As we made our way south the next big stop was Abuja, the political capital of Nigeria and the first modern city visited in some time. We ended up staying for nine days while securing visas for Angola and Cameroon. The contrast to most other campsites was vast considering we holed up at the Sheraton hotel (parking lot that is…). We were very fortunate to have been able to stay (for free) and have use of the facilities while sorting out pertinent, and hard to get, visas. Everyone made the most of their time showering, lounging by the pool, doing laundry, visiting the bakery, and making use of happy hour. A few of us made friends with the expat casino managers and were treated to a South African braai and air-conditioned alternative to our tents! There are certainly some interesting patrons frequenting the Sheraton and the amusement was never-ending. If someone thinks your clothes are too dingy for the hotel ambiance they will tell you and then buy you new ones (as Rob found out). It was at times easy to forget we were in one of the poorest countries in the world and though it was nice to have some luxury I would definitely like to revisit Nigeria again someday to experience it further. Nonetheless, our time in Abuja was thoroughly enjoyed: visas were obtained, new friends were made, and forgotten western amenities were relished.
Poolside at the Sheraton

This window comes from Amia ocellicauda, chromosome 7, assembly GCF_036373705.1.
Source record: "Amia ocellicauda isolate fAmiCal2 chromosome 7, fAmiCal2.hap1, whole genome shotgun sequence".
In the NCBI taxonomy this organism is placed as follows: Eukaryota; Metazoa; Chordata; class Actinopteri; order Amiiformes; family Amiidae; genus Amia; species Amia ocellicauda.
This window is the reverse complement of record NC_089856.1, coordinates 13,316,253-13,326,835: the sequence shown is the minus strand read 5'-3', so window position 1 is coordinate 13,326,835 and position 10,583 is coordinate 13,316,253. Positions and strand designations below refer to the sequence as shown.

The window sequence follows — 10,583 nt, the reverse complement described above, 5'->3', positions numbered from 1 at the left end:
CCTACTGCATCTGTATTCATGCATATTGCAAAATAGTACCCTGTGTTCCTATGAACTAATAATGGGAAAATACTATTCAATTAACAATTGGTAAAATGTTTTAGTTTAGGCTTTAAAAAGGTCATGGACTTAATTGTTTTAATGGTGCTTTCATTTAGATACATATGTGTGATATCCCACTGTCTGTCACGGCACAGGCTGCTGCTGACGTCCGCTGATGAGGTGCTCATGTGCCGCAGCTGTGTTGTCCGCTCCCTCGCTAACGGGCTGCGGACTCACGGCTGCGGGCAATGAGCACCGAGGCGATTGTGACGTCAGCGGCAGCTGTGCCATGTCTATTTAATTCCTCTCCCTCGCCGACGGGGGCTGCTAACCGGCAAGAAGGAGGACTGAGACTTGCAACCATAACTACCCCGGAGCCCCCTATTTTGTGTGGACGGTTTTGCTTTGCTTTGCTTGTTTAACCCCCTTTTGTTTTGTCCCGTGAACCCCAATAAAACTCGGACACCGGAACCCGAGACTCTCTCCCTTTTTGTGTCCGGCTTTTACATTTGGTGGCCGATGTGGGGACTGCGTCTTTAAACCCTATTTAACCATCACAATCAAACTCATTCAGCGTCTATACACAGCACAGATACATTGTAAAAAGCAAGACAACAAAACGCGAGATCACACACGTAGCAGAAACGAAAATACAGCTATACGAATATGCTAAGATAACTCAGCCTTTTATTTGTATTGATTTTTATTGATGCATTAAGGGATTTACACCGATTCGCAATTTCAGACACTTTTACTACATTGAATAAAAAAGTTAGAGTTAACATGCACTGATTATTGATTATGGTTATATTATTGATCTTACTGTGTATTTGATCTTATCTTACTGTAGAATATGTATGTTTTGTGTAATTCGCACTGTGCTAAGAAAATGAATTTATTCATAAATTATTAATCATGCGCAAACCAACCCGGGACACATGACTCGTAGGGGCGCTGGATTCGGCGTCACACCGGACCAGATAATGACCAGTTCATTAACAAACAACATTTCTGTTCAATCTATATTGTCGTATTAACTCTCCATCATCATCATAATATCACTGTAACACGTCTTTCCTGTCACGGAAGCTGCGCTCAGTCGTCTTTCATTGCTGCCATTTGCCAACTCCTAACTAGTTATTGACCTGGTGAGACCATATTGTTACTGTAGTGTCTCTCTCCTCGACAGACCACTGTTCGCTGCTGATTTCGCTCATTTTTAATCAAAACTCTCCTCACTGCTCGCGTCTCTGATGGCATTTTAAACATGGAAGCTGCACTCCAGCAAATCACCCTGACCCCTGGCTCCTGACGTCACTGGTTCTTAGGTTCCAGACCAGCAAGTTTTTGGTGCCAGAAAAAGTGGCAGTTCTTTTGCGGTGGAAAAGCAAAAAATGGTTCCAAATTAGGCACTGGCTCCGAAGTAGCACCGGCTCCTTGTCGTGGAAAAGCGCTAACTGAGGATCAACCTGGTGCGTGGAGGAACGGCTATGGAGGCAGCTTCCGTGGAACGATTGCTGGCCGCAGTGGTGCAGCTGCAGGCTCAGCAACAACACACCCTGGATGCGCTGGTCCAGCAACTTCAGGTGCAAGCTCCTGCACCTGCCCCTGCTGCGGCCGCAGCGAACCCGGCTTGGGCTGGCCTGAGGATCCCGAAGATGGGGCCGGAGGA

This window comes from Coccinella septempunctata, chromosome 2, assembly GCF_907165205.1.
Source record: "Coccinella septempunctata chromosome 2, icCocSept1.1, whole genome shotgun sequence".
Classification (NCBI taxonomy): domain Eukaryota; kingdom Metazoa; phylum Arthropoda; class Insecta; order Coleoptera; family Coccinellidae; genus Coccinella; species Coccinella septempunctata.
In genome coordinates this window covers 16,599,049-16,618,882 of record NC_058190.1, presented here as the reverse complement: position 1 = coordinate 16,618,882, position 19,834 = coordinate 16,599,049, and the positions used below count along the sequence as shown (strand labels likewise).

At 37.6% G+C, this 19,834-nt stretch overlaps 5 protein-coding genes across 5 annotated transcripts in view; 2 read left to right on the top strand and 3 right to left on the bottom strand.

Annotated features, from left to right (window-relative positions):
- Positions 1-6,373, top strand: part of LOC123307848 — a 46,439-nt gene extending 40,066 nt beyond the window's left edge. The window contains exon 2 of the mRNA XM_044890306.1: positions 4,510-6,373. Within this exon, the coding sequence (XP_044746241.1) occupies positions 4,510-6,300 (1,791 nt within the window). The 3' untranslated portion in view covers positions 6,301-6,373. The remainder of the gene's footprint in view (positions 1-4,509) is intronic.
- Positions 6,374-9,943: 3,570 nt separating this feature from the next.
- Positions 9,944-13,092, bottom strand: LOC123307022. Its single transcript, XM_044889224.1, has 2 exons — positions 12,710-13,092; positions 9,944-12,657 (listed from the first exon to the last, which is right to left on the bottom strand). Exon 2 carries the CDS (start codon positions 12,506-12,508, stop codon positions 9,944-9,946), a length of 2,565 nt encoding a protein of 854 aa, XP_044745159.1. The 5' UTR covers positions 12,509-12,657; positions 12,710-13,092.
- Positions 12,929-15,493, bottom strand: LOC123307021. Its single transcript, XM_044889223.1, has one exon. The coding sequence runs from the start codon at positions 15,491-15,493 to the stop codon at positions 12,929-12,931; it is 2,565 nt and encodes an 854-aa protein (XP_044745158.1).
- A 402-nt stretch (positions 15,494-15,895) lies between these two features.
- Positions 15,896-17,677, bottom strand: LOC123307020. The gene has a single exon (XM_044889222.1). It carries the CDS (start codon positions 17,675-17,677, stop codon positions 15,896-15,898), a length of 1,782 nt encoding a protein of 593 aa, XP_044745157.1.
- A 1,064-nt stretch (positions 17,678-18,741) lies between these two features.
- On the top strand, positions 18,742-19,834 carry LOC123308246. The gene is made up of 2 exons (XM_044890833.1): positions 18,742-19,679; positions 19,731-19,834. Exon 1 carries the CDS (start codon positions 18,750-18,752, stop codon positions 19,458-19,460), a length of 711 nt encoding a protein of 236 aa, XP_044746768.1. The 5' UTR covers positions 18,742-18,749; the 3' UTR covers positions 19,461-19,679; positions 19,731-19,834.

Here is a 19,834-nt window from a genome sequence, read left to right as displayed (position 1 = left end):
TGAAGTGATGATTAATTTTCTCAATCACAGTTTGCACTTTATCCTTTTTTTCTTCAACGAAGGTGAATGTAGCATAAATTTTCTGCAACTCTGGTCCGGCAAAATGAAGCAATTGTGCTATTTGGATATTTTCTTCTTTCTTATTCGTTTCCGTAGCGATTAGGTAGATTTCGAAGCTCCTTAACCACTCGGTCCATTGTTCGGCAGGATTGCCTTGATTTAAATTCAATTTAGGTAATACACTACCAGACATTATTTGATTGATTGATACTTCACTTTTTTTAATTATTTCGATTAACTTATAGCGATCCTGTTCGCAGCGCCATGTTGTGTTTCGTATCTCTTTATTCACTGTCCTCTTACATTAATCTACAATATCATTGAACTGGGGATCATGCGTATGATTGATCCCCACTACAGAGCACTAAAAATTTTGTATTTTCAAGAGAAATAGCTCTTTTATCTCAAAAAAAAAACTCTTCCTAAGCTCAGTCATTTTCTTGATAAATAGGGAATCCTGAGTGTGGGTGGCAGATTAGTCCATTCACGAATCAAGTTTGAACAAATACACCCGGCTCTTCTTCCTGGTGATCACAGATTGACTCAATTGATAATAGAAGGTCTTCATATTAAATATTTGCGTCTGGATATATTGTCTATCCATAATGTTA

Poolside at the Sheraton

Somewhat reluctantly, we left the comforts of “Ajuba” and made headway to Jos, a city where recent fighting between Muslim and Christian groups had only ceased months before our arrival. I heard harrowing stories from expats who had ventured unto the chaos, but luckily our visit was uneventful. Continuing on we stopped at Wiki Warm Springs where our leisurely wallow in the springs was contrasted with a pesky baboon trying to steal food scraps. The rest of the days were spent in transit and bush camping, nothing too exciting save for a few trivia nights. The last bush camp turned somber when Fatima Couscous, one of two pet tortoises acquired in Marrakesh, went missing amongst the mango trees. Hours of search brought little hope so we carried on and wished her well. The following day we made it to the Cameroon border post after meeting up with Gary who had stayed behind in Abuja to pick up the last of our visas.
Overall, Nigeria has become one of my favourite African countries. While in Ghana locals told me how awful the people of Nigeria allegedly are but I found it to have a much more sincere feel even if locals don’t go as out of their way to greet you as was the case in Ghana. Nigeria was also our last chance to converse freely in English for sometime. From Cameroon to DRC it is back to French, and Angola is predominately Portuguese…. Namibia will be a welcomed change but too far off to look forward to yet!

Posted by binderblog 05:14 Archived in Nigeria Tagged luxury_travel Comments (0)